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  • The story of the man who gave his name to sideburns.

  • "Sideburns" as we now call them, go back a long way.

  • A mosaic from Pompeii depicts Alexander the Great with a pair.

  • They were a sign of authority with the Hindu military class

  • known as Kshatriya.

  • And the Meiji warriors of 19th Century Japan.

  • In Victorian England, they were called side whiskers and were worn

  • by important gentleman like Prince Albert and Charles Darwin.

  • Men with lavish facial hair were known as whiskerandos.

  • The style had several nicknames, including Piccadilly weepers

  • named after Piccadilly in London, where men sporting this kind of

  • facial hair would hang out.

  • And Dundrearies after Lord Dundreary,

  • an exaggeratedly bewhiskered character in Our American Cousin,

  • a popular play of 1858.

  • It was this play that another man with distinctive whiskers

  • was watching when he was assassinated... Abraham Lincoln.

  • But the term we now use - sideburn - dates back to a rather unfortunate

  • soldier of the American Civil War, General Ambrose Burnside.

  • Whilst still a young man, he was left standing at the altar by his fiancée

  • who ran out of the church crying...

  • Later, as a commander in the Union Army,

  • Burnside's military career was less than brilliant.

  • He was considered ineffective at The Battle of Antietam

  • and held responsible for the Union's crushing defeat at Fredericksburg.

  • And when he discovered that his former fiancée

  • had become a Confederate spy,

  • Burnside had her seized and kept under house arrest for months.

  • Despite these setbacks, before his death in 1881,

  • Burnside had become a household name.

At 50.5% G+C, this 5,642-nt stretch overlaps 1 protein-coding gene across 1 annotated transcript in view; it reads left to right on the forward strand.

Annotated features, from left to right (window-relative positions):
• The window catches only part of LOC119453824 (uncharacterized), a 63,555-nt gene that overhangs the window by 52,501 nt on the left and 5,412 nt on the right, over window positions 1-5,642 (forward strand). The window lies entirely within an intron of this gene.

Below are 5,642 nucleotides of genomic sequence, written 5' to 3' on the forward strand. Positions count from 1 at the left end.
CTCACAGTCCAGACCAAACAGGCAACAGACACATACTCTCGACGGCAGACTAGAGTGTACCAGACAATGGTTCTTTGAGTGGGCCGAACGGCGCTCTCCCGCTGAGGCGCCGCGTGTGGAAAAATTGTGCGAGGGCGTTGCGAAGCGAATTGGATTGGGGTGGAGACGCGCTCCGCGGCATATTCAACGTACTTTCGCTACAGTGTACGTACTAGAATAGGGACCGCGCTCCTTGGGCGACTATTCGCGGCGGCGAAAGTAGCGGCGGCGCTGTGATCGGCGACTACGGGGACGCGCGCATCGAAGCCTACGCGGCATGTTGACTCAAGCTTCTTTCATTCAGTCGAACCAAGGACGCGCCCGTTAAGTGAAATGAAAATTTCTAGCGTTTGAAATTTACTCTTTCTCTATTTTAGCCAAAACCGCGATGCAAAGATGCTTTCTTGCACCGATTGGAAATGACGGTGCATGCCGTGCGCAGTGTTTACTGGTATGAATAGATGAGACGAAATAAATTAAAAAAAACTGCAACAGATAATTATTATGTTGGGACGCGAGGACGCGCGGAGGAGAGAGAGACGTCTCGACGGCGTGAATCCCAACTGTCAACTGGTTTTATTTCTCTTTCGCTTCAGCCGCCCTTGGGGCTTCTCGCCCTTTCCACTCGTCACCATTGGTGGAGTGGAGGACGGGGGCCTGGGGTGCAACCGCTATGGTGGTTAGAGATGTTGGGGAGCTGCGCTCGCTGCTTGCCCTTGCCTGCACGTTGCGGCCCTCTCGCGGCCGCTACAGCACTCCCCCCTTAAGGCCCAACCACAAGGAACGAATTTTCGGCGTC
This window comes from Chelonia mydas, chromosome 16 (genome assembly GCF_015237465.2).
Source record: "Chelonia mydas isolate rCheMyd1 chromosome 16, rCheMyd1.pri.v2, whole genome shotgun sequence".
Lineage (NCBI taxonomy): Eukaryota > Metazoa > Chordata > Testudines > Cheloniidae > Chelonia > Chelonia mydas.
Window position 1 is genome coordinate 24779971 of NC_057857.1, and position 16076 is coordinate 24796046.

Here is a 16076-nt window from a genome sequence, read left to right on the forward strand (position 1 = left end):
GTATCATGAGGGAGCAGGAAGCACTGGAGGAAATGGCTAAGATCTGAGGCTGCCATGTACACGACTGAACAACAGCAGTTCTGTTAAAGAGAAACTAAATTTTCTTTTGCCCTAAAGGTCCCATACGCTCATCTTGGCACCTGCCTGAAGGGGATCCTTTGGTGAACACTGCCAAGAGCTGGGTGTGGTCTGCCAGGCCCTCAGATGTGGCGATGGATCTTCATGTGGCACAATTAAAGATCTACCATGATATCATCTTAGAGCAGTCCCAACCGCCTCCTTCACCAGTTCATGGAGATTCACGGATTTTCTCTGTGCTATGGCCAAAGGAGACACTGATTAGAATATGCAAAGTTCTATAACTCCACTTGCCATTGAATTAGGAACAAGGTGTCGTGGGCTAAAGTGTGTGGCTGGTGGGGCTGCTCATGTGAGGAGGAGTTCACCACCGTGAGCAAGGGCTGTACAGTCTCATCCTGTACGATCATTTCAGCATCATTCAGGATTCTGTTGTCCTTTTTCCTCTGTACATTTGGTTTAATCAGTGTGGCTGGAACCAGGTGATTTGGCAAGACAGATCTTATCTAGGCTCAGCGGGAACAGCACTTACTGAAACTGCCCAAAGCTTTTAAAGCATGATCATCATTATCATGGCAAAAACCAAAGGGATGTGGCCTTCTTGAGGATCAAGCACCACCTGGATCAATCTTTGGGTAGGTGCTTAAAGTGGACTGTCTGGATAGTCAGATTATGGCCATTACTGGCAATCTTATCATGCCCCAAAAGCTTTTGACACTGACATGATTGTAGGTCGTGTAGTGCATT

• Not for his military service or misfortunes in love,

  • but for his luxuriant facial hair.

  • It was so striking that the name Burnside whiskers was used to refer

  • to the combination of a moustache and side whiskers.

  • In the British Army,

  • side whiskers were always joined together by a moustache

  • because until 1916, soldiers were banned from shaving their top lips.

  • Eventually the syllables were reversed to give us sideburn.

  • Very bushy sideburns that cover the cheeks are known as

  • mutton chops because they look like a cut of meat.

  • Sideburns were worn by rebellious Teddy Boys in the 1950s and favoured

  • by movie stars and heavy rockers in the '60s and '70s.

  • They were less popular during the clean shaven '80s,

  • but have roared back into fashion with today's hipsters.

  • The Sides of March campaign recently encouraged men to grow sideburns

  • to raise funds and awareness about male suicide.

  • In 2015, a new catwalk trend emerged for women's sideburns -

  • the next phase in the never-ending pursuit of the hirsute.

  • Thanks for watching! :)

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The story of the man who gave his name to sideburns.

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B2 facial hair moustache facial military worn hair

Sideburns: A hairy history | BBC Ideas

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    Summer posted on 2020/10/12
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